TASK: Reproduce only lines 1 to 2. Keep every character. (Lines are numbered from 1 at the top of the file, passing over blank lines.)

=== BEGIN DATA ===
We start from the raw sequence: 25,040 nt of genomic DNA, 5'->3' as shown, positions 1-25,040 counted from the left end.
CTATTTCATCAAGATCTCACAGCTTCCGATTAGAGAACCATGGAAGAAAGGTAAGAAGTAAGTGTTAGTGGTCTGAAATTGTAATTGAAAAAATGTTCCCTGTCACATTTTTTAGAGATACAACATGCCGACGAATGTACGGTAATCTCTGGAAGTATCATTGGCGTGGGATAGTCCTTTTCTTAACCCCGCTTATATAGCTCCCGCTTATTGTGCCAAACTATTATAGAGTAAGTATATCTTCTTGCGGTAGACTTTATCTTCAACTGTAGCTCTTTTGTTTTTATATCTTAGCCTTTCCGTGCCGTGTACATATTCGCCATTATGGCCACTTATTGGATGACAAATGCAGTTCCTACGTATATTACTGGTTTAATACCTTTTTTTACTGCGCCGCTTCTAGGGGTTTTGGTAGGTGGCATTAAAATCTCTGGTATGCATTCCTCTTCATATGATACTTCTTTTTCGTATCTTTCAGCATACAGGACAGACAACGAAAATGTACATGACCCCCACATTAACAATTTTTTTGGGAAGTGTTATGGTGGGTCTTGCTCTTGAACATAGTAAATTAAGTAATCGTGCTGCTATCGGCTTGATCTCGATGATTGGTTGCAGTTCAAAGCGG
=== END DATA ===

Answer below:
We start from the raw sequence: 25,040 nt of genomic DNA, 5'->3' as shown, positions 1-25,040 counted from the left end.
CTATTTCATCAAGATCTCACAGCTTCCGATTAGAGAACCATGGAAGAAAGGTAAGAAGTAAGTGTTAGTGGTCTGAAATTGTAATTGAAAAAATGTTCCCTGTCACATTTTTTAGAGATACAACATGCCGACGAATGTACGGTAATCTCTGGAAGTATCATTGGCGTGGGATAGTCCTTTTCTTAACCCCGCTTATATAGCTCCCGCTTATTGTGCCAAACTATTATAGAGTAAGTATATCTTCTTGCGGTAGACTTTATCTTCAACTGTAGCTCTTTTGTTTTTATATCTTAGCCTTTCCGTGCCGTGTACATATTCGCCATTATGGCCACTTATTGGATGACAAATGCAGTTCCTACGTATATTACTGGTTTAATACCTTTTTTTACTGCGCCGCTTCTAGGGGTTTTGGTAGGTGGCATTAAAATCTCTGGTATGCATTCCTCTTCATATGATACTTCTTTTTCGTATCTTTCAGCATACAGGACAGACAACGAAAATGTACATGACCCCCACATTAACAATTTTTTTGGGAAGTGTTATGGTGGGTCTTGCTCTTGAACATAGTAAATTAAGTAATCGTGCTGCTATCGGCTTGATCTCGATGATTGGTTGCAGTTCAAAGCGG